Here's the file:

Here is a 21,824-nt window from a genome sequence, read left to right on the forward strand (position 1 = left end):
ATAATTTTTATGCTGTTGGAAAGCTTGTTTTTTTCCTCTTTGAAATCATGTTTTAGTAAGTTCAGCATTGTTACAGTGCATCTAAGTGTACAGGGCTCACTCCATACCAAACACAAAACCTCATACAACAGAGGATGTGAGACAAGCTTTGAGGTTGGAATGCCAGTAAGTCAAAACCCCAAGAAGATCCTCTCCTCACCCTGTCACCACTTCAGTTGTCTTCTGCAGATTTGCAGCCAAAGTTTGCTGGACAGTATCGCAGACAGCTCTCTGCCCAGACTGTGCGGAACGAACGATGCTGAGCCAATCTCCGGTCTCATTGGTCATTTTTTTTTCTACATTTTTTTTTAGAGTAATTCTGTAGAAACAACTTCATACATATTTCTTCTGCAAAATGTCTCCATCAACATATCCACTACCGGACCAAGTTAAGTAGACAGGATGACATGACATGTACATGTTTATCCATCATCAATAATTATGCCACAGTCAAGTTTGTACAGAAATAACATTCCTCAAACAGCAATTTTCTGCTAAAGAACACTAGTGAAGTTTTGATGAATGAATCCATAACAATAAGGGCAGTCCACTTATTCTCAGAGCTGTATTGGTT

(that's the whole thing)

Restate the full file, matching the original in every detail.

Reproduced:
Here is a 21,824-nt window from a genome sequence, read left to right on the forward strand (position 1 = left end):
ATAATTTTTATGCTGTTGGAAAGCTTGTTTTTTTCCTCTTTGAAATCATGTTTTAGTAAGTTCAGCATTGTTACAGTGCATCTAAGTGTACAGGGCTCACTCCATACCAAACACAAAACCTCATACAACAGAGGATGTGAGACAAGCTTTGAGGTTGGAATGCCAGTAAGTCAAAACCCCAAGAAGATCCTCTCCTCACCCTGTCACCACTTCAGTTGTCTTCTGCAGATTTGCAGCCAAAGTTTGCTGGACAGTATCGCAGACAGCTCTCTGCCCAGACTGTGCGGAACGAACGATGCTGAGCCAATCTCCGGTCTCATTGGTCATTTTTTTTTCTACATTTTTTTTTAGAGTAATTCTGTAGAAACAACTTCATACATATTTCTTCTGCAAAATGTCTCCATCAACATATCCACTACCGGACCAAGTTAAGTAGACAGGATGACATGACATGTACATGTTTATCCATCATCAATAATTATGCCACAGTCAAGTTTGTACAGAAATAACATTCCTCAAACAGCAATTTTCTGCTAAAGAACACTAGTGAAGTTTTGATGAATGAATCCATAACAATAAGGGCAGTCCACTTATTCTCAGAGCTGTATTGGTT